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  • André Allen Anjos, aka RAC.

    Jon Duenas /

    André Allen Anjos, aka RAC.

  • André Allen Anjos, aka RAC.

    David Black /

    André Allen Anjos, aka RAC.

  • André Allen Anjos, aka RAC.

    Matt Sayles / Invision/AP

    André Allen Anjos, aka RAC.



If you go

What: RAC

When: 8 p.m. tonight

Where: Glenn Miller Ballroom, 1669 Euclid Ave., Boulder

Cost: $15-$20

More info:

The name Remix Artist Collective doesn’t make much sense anymore. Only group leader André Allen Anjos remains, and his latest record is full of original music. Still, he continues to perform and record as RAC, and he’s playing the Glenn Miller Ballroom Thursday night.

We caught up with Anjos to talk about remixing and how he shifted gears to original music.

You’re primarily known for your remixes, and the collective, but lately you’ve been working solo on original music.

I’ve been doing remixes for so long. Things got a little stagnant for me. It’s obviously still exciting. It’s a great job to have, but, you know, creatively, I was getting kind of bored with it.

The opportunity came up, [I thought] maybe I’ll sort of write a couple songs and I’ll have the other artists and people I’ve worked with in the past, and have them come back and sing over the track. It was a little bit of, “Why didn’t I do this before?”

This was maybe 2010 or ’11. I started working from there. At first I was thinking pretty low key. I think the idea, at first, was to do a couple little dance singles, you know, something to release on vinyl. As I started writing material, it started turning into this, I don’t know, this pop project, which is completely different than what I was intending it to be. But that’s music for you.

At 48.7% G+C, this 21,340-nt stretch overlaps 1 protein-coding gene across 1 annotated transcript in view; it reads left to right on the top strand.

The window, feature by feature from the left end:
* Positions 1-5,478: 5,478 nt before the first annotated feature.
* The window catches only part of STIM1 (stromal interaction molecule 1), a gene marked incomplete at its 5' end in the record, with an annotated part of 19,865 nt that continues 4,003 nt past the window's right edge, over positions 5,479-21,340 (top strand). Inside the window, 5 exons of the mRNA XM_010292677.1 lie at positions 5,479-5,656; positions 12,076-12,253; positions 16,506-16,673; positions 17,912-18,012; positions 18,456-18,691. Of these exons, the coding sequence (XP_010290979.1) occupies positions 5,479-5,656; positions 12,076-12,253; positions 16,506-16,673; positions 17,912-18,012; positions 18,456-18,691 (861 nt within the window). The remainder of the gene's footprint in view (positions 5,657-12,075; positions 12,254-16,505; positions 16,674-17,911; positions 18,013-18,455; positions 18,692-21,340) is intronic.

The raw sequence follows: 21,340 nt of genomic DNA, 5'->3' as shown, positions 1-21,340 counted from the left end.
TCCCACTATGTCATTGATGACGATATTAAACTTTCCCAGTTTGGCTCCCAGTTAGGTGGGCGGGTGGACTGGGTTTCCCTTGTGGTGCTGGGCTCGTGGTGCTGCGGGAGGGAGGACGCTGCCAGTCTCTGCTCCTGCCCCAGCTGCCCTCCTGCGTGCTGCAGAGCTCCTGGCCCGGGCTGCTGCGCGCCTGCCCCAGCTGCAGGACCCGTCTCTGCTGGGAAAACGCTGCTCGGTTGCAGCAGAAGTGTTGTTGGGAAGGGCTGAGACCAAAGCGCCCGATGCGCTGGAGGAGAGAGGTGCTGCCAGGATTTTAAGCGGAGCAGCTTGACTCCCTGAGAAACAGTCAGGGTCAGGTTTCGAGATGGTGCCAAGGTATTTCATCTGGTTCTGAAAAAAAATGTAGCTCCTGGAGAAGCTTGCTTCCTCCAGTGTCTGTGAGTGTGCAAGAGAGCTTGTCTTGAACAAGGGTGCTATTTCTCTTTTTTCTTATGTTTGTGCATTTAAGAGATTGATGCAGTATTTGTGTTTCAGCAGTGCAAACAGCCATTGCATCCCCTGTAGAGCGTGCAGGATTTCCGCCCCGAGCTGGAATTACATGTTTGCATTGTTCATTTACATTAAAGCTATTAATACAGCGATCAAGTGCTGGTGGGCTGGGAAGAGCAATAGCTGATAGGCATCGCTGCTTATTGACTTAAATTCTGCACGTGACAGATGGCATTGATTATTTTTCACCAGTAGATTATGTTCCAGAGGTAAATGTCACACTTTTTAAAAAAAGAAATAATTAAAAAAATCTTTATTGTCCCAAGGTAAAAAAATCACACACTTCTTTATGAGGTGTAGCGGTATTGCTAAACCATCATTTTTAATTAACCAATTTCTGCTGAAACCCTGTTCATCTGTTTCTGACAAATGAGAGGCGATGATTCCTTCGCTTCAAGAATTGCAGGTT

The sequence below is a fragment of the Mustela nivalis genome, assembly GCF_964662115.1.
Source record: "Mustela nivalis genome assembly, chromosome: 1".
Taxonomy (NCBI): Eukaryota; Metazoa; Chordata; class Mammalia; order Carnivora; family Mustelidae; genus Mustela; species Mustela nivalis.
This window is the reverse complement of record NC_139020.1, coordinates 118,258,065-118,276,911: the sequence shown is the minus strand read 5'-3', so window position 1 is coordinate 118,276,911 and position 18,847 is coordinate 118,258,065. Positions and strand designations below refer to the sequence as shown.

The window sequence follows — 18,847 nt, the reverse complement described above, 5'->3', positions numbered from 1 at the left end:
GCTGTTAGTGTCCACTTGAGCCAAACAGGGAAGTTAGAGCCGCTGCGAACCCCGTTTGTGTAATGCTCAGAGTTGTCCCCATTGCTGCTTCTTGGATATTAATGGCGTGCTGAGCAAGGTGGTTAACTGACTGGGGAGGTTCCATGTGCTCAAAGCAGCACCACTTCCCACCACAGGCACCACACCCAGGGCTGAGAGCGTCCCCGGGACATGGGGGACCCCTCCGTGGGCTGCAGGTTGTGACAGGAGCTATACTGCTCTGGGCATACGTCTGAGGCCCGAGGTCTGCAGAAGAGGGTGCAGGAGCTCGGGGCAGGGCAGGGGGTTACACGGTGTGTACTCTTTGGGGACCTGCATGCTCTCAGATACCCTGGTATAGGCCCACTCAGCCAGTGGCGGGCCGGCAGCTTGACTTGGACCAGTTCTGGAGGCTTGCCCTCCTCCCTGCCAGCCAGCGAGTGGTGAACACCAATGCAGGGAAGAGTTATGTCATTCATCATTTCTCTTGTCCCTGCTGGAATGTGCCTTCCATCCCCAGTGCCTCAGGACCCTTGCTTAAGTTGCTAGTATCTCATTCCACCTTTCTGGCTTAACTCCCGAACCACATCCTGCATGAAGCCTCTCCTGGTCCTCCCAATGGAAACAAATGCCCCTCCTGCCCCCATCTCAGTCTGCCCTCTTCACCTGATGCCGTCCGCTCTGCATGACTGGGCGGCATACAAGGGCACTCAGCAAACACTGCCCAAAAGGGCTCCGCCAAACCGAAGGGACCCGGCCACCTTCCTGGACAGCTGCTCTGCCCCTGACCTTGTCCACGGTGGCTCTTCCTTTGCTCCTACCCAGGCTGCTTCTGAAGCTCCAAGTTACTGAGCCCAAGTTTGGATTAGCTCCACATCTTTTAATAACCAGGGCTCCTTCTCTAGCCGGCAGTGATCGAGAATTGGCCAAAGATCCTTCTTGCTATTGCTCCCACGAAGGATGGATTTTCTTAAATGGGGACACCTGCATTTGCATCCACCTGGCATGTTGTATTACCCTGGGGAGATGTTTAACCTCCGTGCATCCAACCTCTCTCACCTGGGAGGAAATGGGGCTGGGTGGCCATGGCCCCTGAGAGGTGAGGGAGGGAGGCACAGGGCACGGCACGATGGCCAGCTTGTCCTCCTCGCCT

How much do you work with the guest artists? What’s the process?

It’s a little bit different for everybody. For the most part, it was all done through the internet, and it was sending files back and forth. That’s why the record is called Strangers. To this day, I don’t really know them. We’ve obviously talked, but we haven’t actually met. There’s a couple artists like that. I’ll write a demo — a two-minute demo or idea or something like that — and send it through, and the artists come back with the vocal. There were a couple cases, like with Peter Bjorn and John, where he send back some percussion. Most of the time it’s just vocals. That’s all I really ask for.

Are you still doing remixes?

I’m obviously still focusing on Strangers, but I’m still doing remixes. It’s still something that I really enjoy, especially now that … the creatively-stagnant side of things isn’t really there anymore, because I had an opportunity with the originals to go for it and try something new. Because of that, I’m really refreshed with the remixes. Eight years later, it’s still fun.

I’m curious what you listen to. What do you have on heavy rotation right now?

Right now, a lot of Tame Impala. Let me pull up Spotify… The new Todd Terje. This record came out and it’s more like a jazz record, and it’s pretty fascinating. The new Beck record is my most-listened-to album recently, and it’s just amazing. Sea Change is probably my favorite Beck record and this is sort of a return to that sound.

There are still people who would argue against remixing as an art form. What do you say to that criticism?

Well, it’s an art form regardless of what people think. It is for me and, ultimately, if it’s enough of an art for me, nobody can really argue with that. Of course, I’ve seen my fair share of criticism, and I never really felt the brunt of that because I felt that I’ve always tried to be creative and do something out of the norm. So maybe I’ve avoided some backlash. Every once in a while, I still experience that.

I did a remix of Bob Marley and, I don’t know, I guess Bob Marley fans, they’re not very accepting of remixes. I think the majority of people like this, but there’s a vocal minority. It’s not that they don’t like the remix. They don’t like the concept, like someone is taking precious material and molding it into something else.

It’s like “Star Wars.” George Lucas went back and changed things in “Star Wars” and changed the original version. If that was happening, like we were editing Bob Marley’s album, OK, but this is a side thing that maybe three percent of Bob Marley fans have heard. It’s harmless. I’m sure there’s some financial incentive to so this thing, but for me, it’s just a great opportunity.

Contact Ashley Dean at 303-473-1109. On Twitter: @AshaleyJill.